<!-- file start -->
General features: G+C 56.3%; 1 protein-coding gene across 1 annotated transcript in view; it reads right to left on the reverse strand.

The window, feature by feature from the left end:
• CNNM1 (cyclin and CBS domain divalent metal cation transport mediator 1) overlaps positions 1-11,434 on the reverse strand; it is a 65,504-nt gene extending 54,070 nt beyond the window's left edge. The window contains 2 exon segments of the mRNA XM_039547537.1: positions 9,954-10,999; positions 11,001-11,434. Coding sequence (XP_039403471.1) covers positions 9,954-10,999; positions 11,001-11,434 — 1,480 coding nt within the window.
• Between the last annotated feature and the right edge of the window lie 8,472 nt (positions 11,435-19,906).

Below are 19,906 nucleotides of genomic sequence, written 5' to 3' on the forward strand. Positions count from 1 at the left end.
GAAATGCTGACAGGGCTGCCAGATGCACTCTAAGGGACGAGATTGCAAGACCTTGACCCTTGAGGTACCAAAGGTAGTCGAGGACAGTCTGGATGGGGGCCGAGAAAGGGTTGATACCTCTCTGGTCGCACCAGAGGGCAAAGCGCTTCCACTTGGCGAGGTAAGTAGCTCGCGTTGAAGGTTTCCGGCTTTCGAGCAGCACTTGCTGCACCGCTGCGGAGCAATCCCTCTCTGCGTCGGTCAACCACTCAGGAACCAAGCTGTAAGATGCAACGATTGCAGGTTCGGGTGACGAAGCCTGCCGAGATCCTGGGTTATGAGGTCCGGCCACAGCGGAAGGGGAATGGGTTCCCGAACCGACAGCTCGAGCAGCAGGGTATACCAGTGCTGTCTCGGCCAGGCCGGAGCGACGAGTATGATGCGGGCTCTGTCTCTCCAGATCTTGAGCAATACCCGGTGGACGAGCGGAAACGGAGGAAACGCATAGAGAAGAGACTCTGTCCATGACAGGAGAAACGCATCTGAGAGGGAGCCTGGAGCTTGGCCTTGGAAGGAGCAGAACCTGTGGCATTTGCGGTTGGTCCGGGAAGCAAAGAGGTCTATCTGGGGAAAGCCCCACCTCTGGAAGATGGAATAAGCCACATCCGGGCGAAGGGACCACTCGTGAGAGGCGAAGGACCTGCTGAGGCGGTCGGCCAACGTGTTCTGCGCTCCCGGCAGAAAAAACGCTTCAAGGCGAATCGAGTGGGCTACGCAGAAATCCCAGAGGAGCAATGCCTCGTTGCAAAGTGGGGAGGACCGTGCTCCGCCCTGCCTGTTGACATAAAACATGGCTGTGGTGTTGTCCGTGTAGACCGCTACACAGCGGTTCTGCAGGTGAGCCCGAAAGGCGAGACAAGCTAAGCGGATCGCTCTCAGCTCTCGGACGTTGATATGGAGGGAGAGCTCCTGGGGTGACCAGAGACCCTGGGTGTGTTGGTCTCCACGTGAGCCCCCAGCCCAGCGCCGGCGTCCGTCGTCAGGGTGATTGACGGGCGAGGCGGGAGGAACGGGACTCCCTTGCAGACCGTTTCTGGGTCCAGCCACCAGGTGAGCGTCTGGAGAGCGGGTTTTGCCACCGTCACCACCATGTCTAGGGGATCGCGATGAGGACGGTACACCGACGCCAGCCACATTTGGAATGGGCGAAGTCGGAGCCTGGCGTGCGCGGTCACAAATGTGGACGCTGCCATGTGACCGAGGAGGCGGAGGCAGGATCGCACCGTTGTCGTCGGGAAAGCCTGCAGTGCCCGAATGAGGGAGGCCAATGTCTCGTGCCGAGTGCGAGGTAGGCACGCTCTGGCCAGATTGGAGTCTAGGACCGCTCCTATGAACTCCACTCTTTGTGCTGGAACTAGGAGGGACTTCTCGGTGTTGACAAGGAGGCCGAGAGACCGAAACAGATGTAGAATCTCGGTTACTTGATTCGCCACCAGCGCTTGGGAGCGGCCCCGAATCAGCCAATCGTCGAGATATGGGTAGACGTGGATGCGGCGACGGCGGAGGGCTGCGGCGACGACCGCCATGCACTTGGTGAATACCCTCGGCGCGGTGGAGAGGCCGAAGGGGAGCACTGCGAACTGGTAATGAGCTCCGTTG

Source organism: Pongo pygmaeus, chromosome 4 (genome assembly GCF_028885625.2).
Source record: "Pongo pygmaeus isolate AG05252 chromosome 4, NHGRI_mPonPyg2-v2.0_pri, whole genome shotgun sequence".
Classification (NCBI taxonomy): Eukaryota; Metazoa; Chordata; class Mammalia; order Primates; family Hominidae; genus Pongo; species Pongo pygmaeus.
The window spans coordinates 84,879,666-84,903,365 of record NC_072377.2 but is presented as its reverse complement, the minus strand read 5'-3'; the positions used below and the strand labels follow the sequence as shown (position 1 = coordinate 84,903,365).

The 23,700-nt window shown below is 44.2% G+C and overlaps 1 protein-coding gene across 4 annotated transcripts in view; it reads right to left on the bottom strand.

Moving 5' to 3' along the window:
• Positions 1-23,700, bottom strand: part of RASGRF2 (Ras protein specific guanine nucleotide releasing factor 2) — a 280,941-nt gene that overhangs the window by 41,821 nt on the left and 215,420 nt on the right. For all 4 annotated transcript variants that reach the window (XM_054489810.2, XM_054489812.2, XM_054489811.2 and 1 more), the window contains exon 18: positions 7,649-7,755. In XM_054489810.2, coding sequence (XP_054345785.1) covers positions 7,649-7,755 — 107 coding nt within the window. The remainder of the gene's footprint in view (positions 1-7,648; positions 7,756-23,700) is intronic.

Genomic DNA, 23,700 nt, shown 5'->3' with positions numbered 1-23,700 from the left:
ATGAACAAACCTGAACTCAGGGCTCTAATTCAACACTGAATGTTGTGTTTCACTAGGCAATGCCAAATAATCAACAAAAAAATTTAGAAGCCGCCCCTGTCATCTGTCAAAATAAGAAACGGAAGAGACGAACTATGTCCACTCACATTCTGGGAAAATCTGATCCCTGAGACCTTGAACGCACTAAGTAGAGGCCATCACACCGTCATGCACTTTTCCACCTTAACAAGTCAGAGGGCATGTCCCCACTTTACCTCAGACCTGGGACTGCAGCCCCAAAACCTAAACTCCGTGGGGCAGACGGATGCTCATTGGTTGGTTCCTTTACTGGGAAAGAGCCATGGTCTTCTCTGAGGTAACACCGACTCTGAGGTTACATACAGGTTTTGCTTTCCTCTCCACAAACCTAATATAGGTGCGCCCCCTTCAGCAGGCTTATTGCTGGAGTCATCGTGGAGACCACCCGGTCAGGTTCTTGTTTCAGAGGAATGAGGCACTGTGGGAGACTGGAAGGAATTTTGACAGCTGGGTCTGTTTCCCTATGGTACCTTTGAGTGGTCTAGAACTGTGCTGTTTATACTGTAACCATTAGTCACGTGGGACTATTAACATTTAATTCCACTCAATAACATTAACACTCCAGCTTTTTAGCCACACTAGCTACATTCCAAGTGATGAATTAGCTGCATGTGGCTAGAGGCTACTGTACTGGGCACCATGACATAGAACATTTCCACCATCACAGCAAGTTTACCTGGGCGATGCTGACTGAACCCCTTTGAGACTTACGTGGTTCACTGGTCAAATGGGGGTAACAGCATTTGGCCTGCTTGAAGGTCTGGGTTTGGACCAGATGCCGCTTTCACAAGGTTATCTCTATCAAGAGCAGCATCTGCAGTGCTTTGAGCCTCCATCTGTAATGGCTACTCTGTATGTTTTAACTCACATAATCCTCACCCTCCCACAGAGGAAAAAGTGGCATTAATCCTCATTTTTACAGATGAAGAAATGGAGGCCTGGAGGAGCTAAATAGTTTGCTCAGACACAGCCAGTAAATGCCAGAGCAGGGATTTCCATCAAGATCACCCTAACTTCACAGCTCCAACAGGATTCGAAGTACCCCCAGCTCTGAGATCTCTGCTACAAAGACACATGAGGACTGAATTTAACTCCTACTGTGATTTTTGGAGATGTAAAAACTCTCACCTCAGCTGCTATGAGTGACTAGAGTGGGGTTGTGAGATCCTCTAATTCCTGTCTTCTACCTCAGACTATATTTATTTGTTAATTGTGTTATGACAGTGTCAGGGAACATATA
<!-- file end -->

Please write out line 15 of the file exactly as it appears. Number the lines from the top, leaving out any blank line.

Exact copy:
ATGAACAAACCTGAACTCAGGGCTCTAATTCAACACTGAATGTTGTGTTTCACTAGGCAATGCCAAATAATCAACAAAAAAATTTAGAAGCCGCCCCTGTCATCTGTCAAAATAAGAAACGGAAGAGACGAACTATGTCCACTCACATTCTGGGAAAATCTGATCCCTGAGACCTTGAACGCACTAAGTAGAGGCCATCACACCGTCATGCACTTTTCCACCTTAACAAGTCAGAGGGCATGTCCCCACTTTACCTCAGACCTGGGACTGCAGCCCCAAAACCTAAACTCCGTGGGGCAGACGGATGCTCATTGGTTGGTTCCTTTACTGGGAAAGAGCCATGGTCTTCTCTGAGGTAACACCGACTCTGAGGTTACATACAGGTTTTGCTTTCCTCTCCACAAACCTAATATAGGTGCGCCCCCTTCAGCAGGCTTATTGCTGGAGTCATCGTGGAGACCACCCGGTCAGGTTCTTGTTTCAGAGGAATGAGGCACTGTGGGAGACTGGAAGGAATTTTGACAGCTGGGTCTGTTTCCCTATGGTACCTTTGAGTGGTCTAGAACTGTGCTGTTTATACTGTAACCATTAGTCACGTGGGACTATTAACATTTAATTCCACTCAATAACATTAACACTCCAGCTTTTTAGCCACACTAGCTACATTCCAAGTGATGAATTAGCTGCATGTGGCTAGAGGCTACTGTACTGGGCACCATGACATAGAACATTTCCACCATCACAGCAAGTTTACCTGGGCGATGCTGACTGAACCCCTTTGAGACTTACGTGGTTCACTGGTCAAATGGGGGTAACAGCATTTGGCCTGCTTGAAGGTCTGGGTTTGGACCAGATGCCGCTTTCACAAGGTTATCTCTATCAAGAGCAGCATCTGCAGTGCTTTGAGCCTCCATCTGTAATGGCTACTCTGTATGTTTTAACTCACATAATCCTCACCCTCCCACAGAGGAAAAAGTGGCATTAATCCTCATTTTTACAGATGAAGAAATGGAGGCCTGGAGGAGCTAAATAGTTTGCTCAGACACAGCCAGTAAATGCCAGAGCAGGGATTTCCATCAAGATCACCCTAACTTCACAGCTCCAACAGGATTCGAAGTACCCCCAGCTCTGAGATCTCTGCTACAAAGACACATGAGGACTGAATTTAACTCCTACTGTGATTTTTGGAGATGTAAAAACTCTCACCTCAGCTGCTATGAGTGACTAGAGTGGGGTTGTGAGATCCTCTAATTCCTGTCTTCTACCTCAGACTATATTTATTTGTTAATTGTGTTATGACAGTGTCAGGGAACATATA